Seek counselling. I found NA (Narcotics Anonymous) to be of signicant value and definately helped me steer in the right direction.
The couragous thing to do is to admit you cant do this all alone, and to find help. It is pure cowardess to hide behind your drug or drink of choice and tough it out.
Like I said, its been 20 months sober, before that, 2 years struggling with getting my addiction under control, before that, three years that I barely remember.
I would admire anyone who could admit they had a problem and did something about it, BEFORE it became obvious to everyone that they had a problem.
posted by kevin_2864212 at 3:00 PM on February 2, 2006

If the above has not been enough, go to and take the test. There are links to help in your community.

I have worked as a drug and alcohol prevention specialist for over 10 years, and you sound like many of the speakers that we had talk to teens. Alcoholism can "happen" to younger people more quickly due to the fact that their bodies are not fully grown and they process alcohol differently than those over about age 22.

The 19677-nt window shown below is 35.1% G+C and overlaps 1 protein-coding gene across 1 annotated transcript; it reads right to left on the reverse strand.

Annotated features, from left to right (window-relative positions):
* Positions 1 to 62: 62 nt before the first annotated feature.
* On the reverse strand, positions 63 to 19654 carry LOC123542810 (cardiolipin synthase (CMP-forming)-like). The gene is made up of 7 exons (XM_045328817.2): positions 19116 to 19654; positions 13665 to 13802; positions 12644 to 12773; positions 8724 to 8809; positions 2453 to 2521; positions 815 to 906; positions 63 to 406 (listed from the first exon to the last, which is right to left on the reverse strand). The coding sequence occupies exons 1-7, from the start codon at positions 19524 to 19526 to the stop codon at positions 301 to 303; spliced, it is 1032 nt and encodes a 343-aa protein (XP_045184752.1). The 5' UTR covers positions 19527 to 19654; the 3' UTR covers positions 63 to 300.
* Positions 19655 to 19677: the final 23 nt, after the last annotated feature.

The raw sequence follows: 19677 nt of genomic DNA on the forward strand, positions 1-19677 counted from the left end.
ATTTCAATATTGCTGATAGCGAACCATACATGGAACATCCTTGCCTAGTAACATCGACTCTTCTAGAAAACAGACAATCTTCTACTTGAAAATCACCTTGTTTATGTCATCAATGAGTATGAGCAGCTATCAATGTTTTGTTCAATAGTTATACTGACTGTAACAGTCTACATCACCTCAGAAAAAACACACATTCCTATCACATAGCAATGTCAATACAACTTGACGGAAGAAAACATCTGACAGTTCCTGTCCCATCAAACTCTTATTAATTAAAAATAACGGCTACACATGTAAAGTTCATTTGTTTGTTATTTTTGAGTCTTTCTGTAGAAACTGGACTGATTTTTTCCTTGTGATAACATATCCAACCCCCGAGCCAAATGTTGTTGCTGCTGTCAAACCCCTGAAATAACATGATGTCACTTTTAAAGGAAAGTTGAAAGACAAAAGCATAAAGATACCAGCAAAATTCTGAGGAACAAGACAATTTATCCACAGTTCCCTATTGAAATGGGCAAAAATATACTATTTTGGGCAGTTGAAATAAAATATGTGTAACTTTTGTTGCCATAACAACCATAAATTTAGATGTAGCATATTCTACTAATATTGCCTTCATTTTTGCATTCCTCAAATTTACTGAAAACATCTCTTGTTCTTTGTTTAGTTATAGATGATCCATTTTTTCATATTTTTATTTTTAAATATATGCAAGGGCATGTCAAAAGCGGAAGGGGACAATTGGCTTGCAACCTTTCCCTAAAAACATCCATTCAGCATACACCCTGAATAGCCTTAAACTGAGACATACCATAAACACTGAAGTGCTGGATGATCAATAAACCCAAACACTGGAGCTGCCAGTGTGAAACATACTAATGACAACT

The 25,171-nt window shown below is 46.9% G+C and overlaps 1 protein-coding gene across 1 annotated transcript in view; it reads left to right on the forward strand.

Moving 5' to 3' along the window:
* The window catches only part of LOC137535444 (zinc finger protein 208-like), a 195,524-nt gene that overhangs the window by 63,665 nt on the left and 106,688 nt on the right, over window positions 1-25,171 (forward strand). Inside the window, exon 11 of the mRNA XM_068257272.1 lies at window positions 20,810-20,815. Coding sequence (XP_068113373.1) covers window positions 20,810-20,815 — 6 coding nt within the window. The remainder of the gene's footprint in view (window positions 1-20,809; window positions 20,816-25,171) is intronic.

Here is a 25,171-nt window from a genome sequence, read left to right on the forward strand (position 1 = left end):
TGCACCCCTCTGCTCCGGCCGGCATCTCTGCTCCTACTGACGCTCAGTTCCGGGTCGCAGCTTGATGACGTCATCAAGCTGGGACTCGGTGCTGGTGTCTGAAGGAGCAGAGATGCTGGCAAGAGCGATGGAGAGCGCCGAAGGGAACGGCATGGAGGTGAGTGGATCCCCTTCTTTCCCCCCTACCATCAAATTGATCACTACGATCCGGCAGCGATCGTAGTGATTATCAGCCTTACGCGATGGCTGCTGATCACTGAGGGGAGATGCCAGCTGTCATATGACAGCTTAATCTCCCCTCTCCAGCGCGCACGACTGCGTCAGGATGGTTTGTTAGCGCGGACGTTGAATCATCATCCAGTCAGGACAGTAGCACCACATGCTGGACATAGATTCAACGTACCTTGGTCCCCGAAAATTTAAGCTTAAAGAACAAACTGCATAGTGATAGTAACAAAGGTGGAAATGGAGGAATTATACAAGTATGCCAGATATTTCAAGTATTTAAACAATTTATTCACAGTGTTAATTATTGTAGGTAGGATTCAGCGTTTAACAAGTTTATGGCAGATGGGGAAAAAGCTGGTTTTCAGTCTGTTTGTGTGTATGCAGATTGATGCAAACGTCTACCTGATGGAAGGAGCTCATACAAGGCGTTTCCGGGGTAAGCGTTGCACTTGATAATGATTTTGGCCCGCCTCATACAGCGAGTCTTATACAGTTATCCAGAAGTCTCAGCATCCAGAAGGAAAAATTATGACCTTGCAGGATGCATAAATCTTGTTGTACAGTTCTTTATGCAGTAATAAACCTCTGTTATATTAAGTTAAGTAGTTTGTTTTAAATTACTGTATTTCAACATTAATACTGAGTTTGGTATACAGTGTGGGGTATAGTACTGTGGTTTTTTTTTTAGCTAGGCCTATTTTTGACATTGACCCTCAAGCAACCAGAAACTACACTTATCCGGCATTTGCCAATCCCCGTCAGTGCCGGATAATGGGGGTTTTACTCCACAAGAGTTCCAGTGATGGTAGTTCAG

If you are under 18, most treatment centers have adolescent programs, and can help you find an AA group for teens and young adults.

If work has an employee assistance program, take advantage of it - they want you to do your best at work and not get hurt on the job.

Good luck, and please take that next step to get help now.

Wife of 445supermag
posted by 445supermag at 7:08 PM on February 2, 2006

Only you can judge if your use of a drug you enjoy is spiralling out of control.